Spain’s Vuelta will return to the Basque region for the first time in 33 years for its 66th edition, which will feature 10 mountain stages and six summit finishes, organizers said Wednesday.
The cycling race, the third of the Grand Tours after the Giro d’Italia and Tour de France, will cover a total of 21 stages this year, with two finishes in the northeastern region, in Bilbao and Vitoria. Backers of Basque independence have created security problems for the Vuelta in the past and the race has not returned to the region since 1978 when protesters blocked the course with metal barriers and sticks.
The regional Basque government, led by a non-nationalist for the first time, lobbied hard to have the Vuelta return to the region, where cycling enjoys a huge following, according to Spanish media. “Cycling fans in the Basque country are going to be delighted to have the race in their home once again,” Basque rider Igor Anton of Euskaltel said at the presentation of the race in the Mediterranean port of Alicante.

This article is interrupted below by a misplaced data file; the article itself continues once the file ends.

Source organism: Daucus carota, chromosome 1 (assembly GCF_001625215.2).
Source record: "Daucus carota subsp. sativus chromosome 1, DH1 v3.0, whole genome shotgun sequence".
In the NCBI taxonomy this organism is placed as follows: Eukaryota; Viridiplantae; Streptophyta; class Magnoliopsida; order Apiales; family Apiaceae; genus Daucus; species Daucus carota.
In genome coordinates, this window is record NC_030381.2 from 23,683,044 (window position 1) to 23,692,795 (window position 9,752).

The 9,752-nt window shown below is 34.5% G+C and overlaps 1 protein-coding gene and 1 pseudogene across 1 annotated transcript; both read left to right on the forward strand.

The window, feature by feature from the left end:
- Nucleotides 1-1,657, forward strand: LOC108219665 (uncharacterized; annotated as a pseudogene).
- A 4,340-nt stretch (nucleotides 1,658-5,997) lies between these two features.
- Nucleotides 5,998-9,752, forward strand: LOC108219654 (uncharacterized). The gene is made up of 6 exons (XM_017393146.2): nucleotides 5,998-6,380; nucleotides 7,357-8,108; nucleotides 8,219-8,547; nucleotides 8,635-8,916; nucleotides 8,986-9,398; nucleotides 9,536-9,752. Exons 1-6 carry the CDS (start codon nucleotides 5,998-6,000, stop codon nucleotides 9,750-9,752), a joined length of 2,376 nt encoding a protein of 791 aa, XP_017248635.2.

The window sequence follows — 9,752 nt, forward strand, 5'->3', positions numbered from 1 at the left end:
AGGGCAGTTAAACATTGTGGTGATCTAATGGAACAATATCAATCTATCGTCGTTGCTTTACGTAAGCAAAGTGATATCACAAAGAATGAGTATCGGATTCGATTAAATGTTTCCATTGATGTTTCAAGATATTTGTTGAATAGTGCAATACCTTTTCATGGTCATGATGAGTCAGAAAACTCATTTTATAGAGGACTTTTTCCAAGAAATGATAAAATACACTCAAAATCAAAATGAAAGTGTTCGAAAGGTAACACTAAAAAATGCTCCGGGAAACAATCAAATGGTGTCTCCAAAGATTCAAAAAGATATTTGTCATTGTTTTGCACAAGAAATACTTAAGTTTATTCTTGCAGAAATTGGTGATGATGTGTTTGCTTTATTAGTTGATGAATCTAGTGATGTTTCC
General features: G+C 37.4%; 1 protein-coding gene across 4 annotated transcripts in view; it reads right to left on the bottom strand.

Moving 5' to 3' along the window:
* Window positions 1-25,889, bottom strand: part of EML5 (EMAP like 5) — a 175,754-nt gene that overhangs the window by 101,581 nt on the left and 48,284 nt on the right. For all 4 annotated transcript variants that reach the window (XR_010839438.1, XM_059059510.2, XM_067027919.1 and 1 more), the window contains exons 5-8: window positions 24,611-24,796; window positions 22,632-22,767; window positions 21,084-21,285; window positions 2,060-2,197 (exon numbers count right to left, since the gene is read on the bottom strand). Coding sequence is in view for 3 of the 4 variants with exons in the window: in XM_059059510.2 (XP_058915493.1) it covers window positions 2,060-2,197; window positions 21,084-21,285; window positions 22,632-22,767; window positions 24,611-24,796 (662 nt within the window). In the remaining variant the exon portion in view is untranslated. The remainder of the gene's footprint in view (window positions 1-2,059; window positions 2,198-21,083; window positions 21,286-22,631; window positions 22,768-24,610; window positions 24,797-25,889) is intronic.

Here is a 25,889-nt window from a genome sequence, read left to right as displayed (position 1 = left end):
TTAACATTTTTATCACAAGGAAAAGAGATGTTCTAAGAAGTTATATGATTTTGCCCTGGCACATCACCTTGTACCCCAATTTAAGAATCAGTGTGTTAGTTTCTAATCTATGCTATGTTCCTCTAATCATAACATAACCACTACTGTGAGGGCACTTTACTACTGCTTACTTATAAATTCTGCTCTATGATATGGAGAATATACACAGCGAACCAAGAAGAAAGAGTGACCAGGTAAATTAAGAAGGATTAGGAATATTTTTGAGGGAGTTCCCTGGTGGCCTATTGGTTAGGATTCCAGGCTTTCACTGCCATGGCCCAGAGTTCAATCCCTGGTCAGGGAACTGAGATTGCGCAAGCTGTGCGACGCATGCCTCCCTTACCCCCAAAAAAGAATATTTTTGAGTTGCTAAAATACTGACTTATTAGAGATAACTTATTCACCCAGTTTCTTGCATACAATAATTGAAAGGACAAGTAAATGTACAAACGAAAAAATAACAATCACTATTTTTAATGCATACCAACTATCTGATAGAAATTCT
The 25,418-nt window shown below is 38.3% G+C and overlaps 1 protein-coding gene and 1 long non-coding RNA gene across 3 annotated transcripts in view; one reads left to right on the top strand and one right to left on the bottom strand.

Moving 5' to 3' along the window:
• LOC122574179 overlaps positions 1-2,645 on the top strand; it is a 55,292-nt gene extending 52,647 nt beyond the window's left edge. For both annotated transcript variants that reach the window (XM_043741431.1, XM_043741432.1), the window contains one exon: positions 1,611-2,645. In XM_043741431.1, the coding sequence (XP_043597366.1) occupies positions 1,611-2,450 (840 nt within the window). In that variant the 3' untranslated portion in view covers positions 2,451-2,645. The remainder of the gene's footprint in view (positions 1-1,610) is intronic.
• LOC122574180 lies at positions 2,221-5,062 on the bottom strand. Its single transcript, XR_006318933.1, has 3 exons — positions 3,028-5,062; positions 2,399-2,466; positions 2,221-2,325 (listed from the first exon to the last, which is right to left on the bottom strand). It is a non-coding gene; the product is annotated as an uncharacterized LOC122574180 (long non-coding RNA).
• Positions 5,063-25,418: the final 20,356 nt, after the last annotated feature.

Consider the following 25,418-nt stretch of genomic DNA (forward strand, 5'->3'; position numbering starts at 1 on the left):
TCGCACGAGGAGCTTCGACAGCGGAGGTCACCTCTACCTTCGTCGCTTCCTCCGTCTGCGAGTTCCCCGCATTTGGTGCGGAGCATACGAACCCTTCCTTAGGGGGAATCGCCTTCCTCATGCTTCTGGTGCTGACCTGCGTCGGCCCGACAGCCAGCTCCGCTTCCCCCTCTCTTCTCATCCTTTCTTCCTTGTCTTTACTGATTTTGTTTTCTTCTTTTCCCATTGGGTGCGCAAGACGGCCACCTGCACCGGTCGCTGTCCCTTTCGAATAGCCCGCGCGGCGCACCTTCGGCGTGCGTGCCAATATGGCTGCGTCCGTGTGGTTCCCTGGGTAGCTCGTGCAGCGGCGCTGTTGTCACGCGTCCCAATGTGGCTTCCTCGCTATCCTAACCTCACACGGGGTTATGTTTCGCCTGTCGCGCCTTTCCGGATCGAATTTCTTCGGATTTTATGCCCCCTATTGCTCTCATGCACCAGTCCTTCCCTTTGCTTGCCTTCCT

The race will open with a night time trial on August 20 in the seaside resort of Benidorm and will finish in the Spanish capital of Madrid on September 11. It will cover 3,295 kilometers (2,045 miles). The mountains come early, with the long climb to Sierra Nevada coming on the fourth stage.
One of the summit finishes will be to the top of Angliru mountain, considered to be one of the most demanding climbs in professional road bicycle racing.
The climb has only featured in four other editions of the race, most recently in 2008. Carlos Sastre, the winner of the 2008 Tour de France, said the race would be “hard” with “explosive” finishes. “We can be happy when there’s a route like this that favors the climbers,” he said.
There will be just two time trials, including a 40-kilometer individual time trial to be held in Salamanca just before the first of two rest days and the transfer to Galicia in the northwest. It is the third time that the city will host a stage of this type. “It is a very hard Vuelta,” said defending champion Vincenzo Nibali, who last year became the first Italian in 20 years to win the Vuelta.